The mindOUT programme was mounted originally by what is now the Philosophy discipline within PPR. In response to the rapidly increasing interest in philosophy among students in schools and sixth-form colleges, outreach and on-campus study events for students from Year 5 to Sixth Formers (including support for A-level students and teachers) have been available since 2005. The programme has to date involved students from some 60 different schools across Lancashire, Cumbria, Cheshire, Merseyside and Greater Manchester.

This programme continues, and has now been extended to include events around political and religious studies themes.

The programme offers sessions that are inclusive, challenging and involving. Events introduce and explore key concepts in the relevant areas, introducing classic figures and writings as appropriate. Our methods are informed by academic teaching, 'philosophy for children' methodology and extensive school experience. We combine film clips, stories, pictures, role-play, games and other stimuli with group and individual work, structured research and whole-class teaching in order to engage all students to the fullest possible extent.

We work with younger students on exciting and surprising questions:

  • Could animals ever talk?
  • Could your pet be your best friend?
  • What does it mean to be brave?
  • What's fair?
  • What makes you you?
  • Can anyone tell you what's right?

At this level, activity-based thinking about ideas and concepts sparks creativity and develops key skills in communication, enquiry and evaluation.

For older students we extend the citizenship curriculum at Key Stages 3/4, or Sixth Form General Studies, by addressing topical political, moral and social issues, including:

  • new biomedical science and technology;
  • climate change and sustainability;
  • mental health, deviance and morality;
  • communities, rules and laws.
  • evolution and religion (visiting Planet Dawkins);
  • terrorism and security
  • freedoms and their erosion in the surveillance society;
  • fundamentalisms (how science, knowledge, culture and religious commitment interact).

Grappling with the underlying concepts here - rights, responsibility, knowledge, the role of science, "nature" - is thinking for real, while effectively developing learning and thinking skills. Reasoned argument and critical engagement build team-working and participation. Structured research, group and individual work reinforce creative, responsible, and reflective learning.

For Sixth Forms

  • Study Days for students working on topics for AS/A2
  • Extension events introducing students to structured thinking about issues of contemporary importance.

Outreach and on-campus study days are arranged in response to specific requests. They can also be combined with campus visits. Normally events are free to participating schools.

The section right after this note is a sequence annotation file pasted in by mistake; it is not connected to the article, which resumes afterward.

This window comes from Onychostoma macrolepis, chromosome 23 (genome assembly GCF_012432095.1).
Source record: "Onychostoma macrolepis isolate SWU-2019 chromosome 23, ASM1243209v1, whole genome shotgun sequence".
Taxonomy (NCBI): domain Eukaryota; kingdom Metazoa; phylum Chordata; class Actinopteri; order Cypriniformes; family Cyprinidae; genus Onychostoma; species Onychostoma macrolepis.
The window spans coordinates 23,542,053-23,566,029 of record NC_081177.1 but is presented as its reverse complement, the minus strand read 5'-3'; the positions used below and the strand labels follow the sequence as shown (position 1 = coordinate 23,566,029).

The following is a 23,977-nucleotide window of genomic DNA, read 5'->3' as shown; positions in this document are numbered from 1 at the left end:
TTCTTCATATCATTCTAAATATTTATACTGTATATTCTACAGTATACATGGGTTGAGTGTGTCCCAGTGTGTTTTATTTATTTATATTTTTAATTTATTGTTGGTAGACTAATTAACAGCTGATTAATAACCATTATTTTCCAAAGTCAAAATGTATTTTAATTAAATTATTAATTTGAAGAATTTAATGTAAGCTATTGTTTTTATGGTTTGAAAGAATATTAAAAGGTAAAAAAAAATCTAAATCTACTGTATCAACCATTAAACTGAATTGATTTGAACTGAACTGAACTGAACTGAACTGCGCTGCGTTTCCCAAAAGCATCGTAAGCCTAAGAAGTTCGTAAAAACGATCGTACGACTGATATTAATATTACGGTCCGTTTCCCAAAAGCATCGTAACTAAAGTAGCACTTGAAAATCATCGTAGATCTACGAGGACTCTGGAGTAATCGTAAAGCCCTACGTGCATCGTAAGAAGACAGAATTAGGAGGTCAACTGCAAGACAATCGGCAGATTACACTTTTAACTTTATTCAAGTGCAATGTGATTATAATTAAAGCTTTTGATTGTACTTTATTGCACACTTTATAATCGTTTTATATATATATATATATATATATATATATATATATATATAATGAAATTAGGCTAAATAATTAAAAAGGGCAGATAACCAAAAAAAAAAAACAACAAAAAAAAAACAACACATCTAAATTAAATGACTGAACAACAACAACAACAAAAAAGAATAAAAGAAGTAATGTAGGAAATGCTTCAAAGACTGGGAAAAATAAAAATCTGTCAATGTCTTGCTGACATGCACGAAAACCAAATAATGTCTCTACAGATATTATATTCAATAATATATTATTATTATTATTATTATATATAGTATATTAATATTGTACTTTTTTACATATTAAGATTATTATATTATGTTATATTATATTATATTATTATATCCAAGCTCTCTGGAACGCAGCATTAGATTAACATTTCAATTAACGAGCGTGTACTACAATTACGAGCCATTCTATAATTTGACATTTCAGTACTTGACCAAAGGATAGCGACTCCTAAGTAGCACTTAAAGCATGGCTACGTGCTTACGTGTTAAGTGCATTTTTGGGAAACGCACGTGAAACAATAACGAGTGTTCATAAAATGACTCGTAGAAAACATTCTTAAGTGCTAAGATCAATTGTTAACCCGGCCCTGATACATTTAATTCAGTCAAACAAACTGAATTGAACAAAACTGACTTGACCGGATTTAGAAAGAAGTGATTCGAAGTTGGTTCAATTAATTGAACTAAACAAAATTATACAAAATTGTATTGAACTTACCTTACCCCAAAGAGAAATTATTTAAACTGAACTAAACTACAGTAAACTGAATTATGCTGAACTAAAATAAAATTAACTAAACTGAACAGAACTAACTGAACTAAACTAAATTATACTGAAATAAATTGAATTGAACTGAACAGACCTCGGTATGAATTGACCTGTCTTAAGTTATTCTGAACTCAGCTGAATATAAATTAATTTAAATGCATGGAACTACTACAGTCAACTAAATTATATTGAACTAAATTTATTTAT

Engaging with Philosophy

We have also developed an alternative to the current Philosophy A-level using the new Extended Project Qualification. Find out more about Engaging with Philosophy including sample materials.

A pupil's view

by Cathy Spence, aged 14, from Chesire

We all gathered patiently outside, eager to begin the day discussing thought-provoking topics and issues. I have never studied philosophy before but the subject interested me considerably. I have always had an inclination for questioning ideas and beliefs.

After a short brief on the topic we were about to embark on, we were presented with the first philosophical question of the day - "can we ever really know anything?" To begin with, I had a strong opinion on one side of the argument. Nevertheless, as we were presented with further opinions and viewpoints, I realised that it was not that simple and I was now more confused! Even as we uncovered more and more ideas, the questioning increased.

As the day progressed, we moved on to our next session - analysing arguments. We looked at how the arguments were constructed and how they could prove or disprove philosophical theory.

After a short lunch break we had an ardent desire to return to our work. Subsequently, we ventured into the computer laboratory to play on a variety of philosophical internet games. I found these to be extremely amusing, yet on the other hand very enlightening! Afterwards, we looked at an entirely new topic: "can the body be separated from the mind?" This issue raised many engaging opinions and provoked a heated debate. 
Finally, at the end of the day, we were required to write our own views on a philosophical idea - using all of the techniques we had discovered throughout the day. This was a very challenging exercise!

After a very tiring yet satisfying day, I have learnt much more in the field of philosophy. It has taught me to think in depth and much more clearly about some aspects of life and not take everything at face value as we are often inclined to do.

A Teaching Assistant's view

by Jen Taylor, Religious Studies undergraduate

I started working on the mindOUT scheme in my second year at Lancaster, and it has provided me with numerous opportunities to work with children from all key stages discussing a variety of different areas concerning politics, philosophy and religion. Within the programme I have not only had the chance to share my knowledge with students, but it has also enhanced my own teaching skills which has been perfect in preparation for my PGCE next year. The sessions allow the students to discuss and explore areas of politics, philosophy and religion that they don't always have access to in school and opens the students up to discussion and debate. The students we teach always comment on how much they enjoy the sessions and the amount of new knowledge and skills they have gained which is always amazing to see!